A few people have asked, so here’s a review of sorts: if you love the book, should you see the film?
Two disclaimers up front: I’m no film expert, just an idiot with a history of low-rent literary criticism. Your level of agreement may vary. Also, I’m focusing purely on the perspective of those who know the book. If you haven’t read it, please stop here as I am going to spoil it in a huge, horrible way – go buy a copy. The Wind-Up Bird Chronicle is great, too, as are Murakami’s other novels – they are, to a great extent, the reason I spend hours every weekend battering my head into kanji textbooks and the conjugation of regular-1 and regular-2 Japanese verbs.
And with that out of the way: there’s both a lot to like and dislike in this film adaptation.
First of all, the good stuff. This is, no doubt, a tough novel to film – there’s a lot in it, it’s written from within a frame where the central character narrates back historically, and some decent chunks are explicit in a way that’s going to be hard to film without it looking either pornographic or just naff – but the director has clearly made an effort to create something more than a television movie. Although quite a bit of the plot is omitted, little is changed. Some of the acting is excellent and none is poor, and a few of the scenes (the dinner with Nagasawa and Hatsumi, in particular, and the pacing scene out at the sanatorium with Watanabe and Naoko) are really very well done.
It’s also important to note the overwhelming artfulness of the cinematography. Every single shot in the film has been made to count, from huge vistas of the countryside to the panning close-ups of just about every conversation and the macro wildlife shots used to break scenes. A few fairly peripheral scenes – one in the university, and another introducing Nagasawa and Hatsumi – use long huge tracking shots that are genuinely breathtaking.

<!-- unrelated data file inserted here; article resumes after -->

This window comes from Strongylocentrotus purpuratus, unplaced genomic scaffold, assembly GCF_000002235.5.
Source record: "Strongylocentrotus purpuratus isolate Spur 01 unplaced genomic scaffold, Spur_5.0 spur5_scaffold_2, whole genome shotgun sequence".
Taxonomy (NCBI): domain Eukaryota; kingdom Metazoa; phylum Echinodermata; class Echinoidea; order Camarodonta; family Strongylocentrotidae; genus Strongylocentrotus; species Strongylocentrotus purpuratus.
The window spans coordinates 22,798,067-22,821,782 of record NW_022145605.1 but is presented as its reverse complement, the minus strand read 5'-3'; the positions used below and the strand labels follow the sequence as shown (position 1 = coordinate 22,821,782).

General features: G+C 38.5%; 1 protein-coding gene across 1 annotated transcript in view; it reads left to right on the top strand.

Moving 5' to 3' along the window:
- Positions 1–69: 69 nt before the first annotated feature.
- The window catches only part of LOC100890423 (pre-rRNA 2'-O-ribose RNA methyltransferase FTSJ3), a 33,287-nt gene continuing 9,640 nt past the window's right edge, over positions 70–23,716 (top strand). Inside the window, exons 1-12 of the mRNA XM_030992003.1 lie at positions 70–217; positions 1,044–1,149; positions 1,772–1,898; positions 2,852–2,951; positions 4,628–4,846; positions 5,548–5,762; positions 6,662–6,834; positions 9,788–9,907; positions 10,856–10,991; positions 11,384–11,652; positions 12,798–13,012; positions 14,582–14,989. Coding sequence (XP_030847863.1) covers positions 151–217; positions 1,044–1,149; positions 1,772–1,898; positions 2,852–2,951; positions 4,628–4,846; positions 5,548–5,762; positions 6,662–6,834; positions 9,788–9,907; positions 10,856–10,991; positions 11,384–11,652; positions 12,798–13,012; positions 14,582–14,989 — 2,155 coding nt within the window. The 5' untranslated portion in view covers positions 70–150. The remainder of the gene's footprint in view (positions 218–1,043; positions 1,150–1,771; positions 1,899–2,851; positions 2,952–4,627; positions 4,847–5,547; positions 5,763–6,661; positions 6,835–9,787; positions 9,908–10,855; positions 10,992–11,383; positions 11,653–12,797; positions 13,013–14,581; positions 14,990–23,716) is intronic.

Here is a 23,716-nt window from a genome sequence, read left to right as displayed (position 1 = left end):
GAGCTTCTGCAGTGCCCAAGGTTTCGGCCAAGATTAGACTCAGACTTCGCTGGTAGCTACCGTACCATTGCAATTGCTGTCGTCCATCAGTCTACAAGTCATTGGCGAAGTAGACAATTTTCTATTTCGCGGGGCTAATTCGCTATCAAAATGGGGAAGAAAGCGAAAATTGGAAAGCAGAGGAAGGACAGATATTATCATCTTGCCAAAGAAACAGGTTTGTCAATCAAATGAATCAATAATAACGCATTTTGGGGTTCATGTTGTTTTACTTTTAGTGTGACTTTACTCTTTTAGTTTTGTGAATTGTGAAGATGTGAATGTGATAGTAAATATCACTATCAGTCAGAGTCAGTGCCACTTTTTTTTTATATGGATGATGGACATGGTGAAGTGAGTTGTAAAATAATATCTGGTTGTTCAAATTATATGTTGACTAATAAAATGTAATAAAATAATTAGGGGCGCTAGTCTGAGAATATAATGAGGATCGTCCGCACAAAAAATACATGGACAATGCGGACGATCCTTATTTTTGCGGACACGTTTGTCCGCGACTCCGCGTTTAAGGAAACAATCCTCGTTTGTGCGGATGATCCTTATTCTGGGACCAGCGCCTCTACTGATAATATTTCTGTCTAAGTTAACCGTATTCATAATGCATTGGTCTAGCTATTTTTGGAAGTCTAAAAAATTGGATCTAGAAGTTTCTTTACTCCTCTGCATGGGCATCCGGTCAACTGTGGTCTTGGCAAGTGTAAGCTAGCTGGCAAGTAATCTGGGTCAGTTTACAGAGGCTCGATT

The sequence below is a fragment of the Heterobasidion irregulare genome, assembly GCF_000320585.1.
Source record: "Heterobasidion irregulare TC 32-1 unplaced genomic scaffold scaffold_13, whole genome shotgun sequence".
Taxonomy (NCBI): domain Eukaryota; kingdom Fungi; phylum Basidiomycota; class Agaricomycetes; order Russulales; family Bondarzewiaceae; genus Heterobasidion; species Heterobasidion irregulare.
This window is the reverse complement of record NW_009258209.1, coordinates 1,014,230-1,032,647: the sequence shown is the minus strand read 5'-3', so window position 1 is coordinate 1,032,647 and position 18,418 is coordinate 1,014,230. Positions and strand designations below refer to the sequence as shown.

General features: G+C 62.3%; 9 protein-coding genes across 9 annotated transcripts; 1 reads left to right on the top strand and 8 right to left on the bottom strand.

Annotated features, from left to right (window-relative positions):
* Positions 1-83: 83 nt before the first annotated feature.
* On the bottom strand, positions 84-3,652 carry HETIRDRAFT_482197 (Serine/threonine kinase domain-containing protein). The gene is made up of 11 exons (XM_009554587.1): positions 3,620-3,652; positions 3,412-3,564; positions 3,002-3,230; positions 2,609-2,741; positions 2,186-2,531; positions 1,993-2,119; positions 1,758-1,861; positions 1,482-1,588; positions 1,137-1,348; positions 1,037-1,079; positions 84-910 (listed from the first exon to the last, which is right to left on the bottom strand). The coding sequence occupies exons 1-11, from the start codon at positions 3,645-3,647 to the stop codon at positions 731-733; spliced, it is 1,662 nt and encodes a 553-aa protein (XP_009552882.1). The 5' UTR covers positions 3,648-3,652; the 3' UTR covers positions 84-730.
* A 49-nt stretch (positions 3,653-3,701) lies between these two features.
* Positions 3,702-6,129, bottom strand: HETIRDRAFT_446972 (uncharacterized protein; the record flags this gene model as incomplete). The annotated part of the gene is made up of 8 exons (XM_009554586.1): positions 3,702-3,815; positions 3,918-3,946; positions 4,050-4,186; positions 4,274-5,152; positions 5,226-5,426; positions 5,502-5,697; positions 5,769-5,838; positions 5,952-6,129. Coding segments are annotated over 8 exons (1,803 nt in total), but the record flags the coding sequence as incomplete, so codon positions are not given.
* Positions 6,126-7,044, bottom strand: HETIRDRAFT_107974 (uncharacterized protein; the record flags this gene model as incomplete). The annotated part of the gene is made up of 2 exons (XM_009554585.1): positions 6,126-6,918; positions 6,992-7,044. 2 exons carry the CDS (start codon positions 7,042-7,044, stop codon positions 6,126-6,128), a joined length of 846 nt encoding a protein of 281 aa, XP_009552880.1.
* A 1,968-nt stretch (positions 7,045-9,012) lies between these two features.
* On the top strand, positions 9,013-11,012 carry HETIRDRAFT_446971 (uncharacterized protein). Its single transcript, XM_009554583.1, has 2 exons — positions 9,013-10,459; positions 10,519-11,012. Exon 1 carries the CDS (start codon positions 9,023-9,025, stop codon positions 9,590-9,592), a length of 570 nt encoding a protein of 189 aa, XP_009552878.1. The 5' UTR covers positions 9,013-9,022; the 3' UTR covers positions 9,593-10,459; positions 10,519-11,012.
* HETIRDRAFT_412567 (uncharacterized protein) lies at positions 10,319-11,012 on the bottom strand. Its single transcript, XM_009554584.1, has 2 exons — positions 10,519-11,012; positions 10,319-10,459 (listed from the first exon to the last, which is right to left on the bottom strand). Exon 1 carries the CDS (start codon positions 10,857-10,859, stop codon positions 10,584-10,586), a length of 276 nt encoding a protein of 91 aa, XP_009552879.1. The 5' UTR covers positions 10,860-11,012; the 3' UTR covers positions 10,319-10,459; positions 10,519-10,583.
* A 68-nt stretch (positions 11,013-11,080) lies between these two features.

The problem, though, is that I found myself noticing how the camera was moving, rather than what was actually happening. And although the clever filming has much to do with that, I think it also demonstrates that the story doesn’t have the same arresting power in this adaptation as it does in the novel.
There are other, bigger, problems, though. The film is two hours long, so some cuts from the book were probably unavoidable, but some are strange: at one point Midori apologises for arriving late to meet Watanabe, but only those who remember the novel will know why, as that part of their close-distant-close relationship isn’t included. Similarly, the dinner scene with Nagasawa and Hatsumi may be a highlight, but it arrives in a blink of an eye with no explanation.
Watanabe’s commentary on the student occupations is missing, Reiko’s background is cut out completely, leaving events at the end of the novel isolated and almost nonsensical, and the significance of the song “Norwegian Wood” is stripped out entirely – Reiko sings it, as do the Beatles over the credits. No plane, no connection to Naoko, no money in a jar, no point.
And if the director might have been forced to cut stuff out, you have to wonder why on earth several scenes are added. Kizuki’s suicide is shown, rather than described in the past tense, and Naoko’s death is handled in a manner that’s not only less powerful than the novel but, in my opinion, borderline distasteful. Watanabe’s subsequent journey into the countryside is reduced to five minutes of awful overblown yowling that’s so bad I comtemplated leaving the cinema, while Hatsumi’s character also deserves better than the way her death is handled here.
And finally, the ending. The ending of Norwegian Wood is, to me, almost perfect. In the movie it’s relocated, stripped of the location’s significace (Midori’s story about the train journey is cut entirely), and marred by a tacked-on conclusion from the narrator.
So, if you love the book, should you go to to see it? The answer probably depends on how much you enjoy the cinema for the cinema’s sake. If you love film, beautiful camerawork, artful landscapes, interesting ways of filming close conversations and/or want to see one of the best “light beams through trees” shots ever, then go: although the book is trampled on, you’ll find much to like. Similarly, if you’re studying the Japanese language then much of the film is easy to understand, not least because Watanabe spends almost half the time saying “もちろん” in answer to an assortment of questions from the female characters.
If you’re primarily interested in the story, though, this adaptation is likely to leave you disappointed at best: the narrative mostly survives, but its nuance and significance are lost in the trees.